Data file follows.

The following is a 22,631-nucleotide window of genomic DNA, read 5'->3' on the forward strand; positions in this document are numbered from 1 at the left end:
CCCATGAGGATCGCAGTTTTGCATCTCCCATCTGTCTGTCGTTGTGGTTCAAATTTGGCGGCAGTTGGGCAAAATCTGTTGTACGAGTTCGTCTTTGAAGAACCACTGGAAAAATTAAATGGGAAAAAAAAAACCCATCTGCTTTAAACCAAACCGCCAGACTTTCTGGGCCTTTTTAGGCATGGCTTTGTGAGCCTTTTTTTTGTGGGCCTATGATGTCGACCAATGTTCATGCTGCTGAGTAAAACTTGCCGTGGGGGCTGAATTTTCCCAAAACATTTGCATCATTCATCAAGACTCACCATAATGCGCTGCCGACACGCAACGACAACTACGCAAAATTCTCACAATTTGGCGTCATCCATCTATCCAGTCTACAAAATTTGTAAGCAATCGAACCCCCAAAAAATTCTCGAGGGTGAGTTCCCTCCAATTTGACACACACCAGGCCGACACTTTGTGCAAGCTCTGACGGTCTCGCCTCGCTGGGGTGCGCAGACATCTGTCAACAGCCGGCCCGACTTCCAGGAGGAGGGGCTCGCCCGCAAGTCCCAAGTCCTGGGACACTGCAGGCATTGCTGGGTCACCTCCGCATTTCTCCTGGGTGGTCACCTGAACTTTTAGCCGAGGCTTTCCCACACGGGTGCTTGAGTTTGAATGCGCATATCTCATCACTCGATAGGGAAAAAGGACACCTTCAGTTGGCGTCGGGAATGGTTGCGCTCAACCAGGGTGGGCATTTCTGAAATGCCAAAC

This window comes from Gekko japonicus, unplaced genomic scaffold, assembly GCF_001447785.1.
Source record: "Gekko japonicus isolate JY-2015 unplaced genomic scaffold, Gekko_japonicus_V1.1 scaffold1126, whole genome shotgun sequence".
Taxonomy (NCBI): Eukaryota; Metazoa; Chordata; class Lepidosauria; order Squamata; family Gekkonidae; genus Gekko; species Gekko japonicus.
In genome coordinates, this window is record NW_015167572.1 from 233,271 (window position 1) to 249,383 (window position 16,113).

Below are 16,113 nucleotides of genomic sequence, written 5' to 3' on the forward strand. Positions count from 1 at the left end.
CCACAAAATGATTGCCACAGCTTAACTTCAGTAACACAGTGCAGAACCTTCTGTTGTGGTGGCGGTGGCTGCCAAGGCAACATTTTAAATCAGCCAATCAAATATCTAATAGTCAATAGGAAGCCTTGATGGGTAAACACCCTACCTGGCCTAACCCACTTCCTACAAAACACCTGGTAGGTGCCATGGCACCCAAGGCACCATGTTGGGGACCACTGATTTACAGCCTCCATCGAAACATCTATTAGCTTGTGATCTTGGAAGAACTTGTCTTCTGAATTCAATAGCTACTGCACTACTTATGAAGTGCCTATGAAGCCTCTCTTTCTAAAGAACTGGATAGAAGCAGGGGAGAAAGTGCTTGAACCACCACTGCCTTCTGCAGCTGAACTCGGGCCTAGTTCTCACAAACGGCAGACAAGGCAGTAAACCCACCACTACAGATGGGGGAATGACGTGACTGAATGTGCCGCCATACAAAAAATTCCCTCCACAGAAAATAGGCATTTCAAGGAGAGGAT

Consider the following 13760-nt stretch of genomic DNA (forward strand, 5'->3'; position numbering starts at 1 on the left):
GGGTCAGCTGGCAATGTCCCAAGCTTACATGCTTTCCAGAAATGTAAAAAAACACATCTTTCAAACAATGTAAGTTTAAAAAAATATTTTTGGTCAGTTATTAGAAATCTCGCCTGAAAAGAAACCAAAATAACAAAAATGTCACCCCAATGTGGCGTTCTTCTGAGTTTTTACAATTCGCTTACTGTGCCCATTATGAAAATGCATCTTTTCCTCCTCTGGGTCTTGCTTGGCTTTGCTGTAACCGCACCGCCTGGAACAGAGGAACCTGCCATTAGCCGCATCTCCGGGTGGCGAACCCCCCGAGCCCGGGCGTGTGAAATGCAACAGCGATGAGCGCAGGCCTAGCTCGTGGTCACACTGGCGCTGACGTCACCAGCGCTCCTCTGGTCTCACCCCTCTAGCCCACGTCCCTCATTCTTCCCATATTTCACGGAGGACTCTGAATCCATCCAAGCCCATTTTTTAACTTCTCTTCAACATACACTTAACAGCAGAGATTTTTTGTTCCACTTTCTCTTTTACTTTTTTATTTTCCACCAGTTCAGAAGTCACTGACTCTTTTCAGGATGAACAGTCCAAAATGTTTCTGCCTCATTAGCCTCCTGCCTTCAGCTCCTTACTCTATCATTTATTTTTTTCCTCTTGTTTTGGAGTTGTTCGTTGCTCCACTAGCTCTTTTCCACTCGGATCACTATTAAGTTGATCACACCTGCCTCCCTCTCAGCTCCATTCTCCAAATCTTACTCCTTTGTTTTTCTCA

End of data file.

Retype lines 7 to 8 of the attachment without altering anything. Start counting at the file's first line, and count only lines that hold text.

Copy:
Below are 16,113 nucleotides of genomic sequence, written 5' to 3' on the forward strand. Positions count from 1 at the left end.
CCACAAAATGATTGCCACAGCTTAACTTCAGTAACACAGTGCAGAACCTTCTGTTGTGGTGGCGGTGGCTGCCAAGGCAACATTTTAAATCAGCCAATCAAATATCTAATAGTCAATAGGAAGCCTTGATGGGTAAACACCCTACCTGGCCTAACCCACTTCCTACAAAACACCTGGTAGGTGCCATGGCACCCAAGGCACCATGTTGGGGACCACTGATTTACAGCCTCCATCGAAACATCTATTAGCTTGTGATCTTGGAAGAACTTGTCTTCTGAATTCAATAGCTACTGCACTACTTATGAAGTGCCTATGAAGCCTCTCTTTCTAAAGAACTGGATAGAAGCAGGGGAGAAAGTGCTTGAACCACCACTGCCTTCTGCAGCTGAACTCGGGCCTAGTTCTCACAAACGGCAGACAAGGCAGTAAACCCACCACTACAGATGGGGGAATGACGTGACTGAATGTGCCGCCATACAAAAAATTCCCTCCACAGAAAATAGGCATTTCAAGGAGAGGAT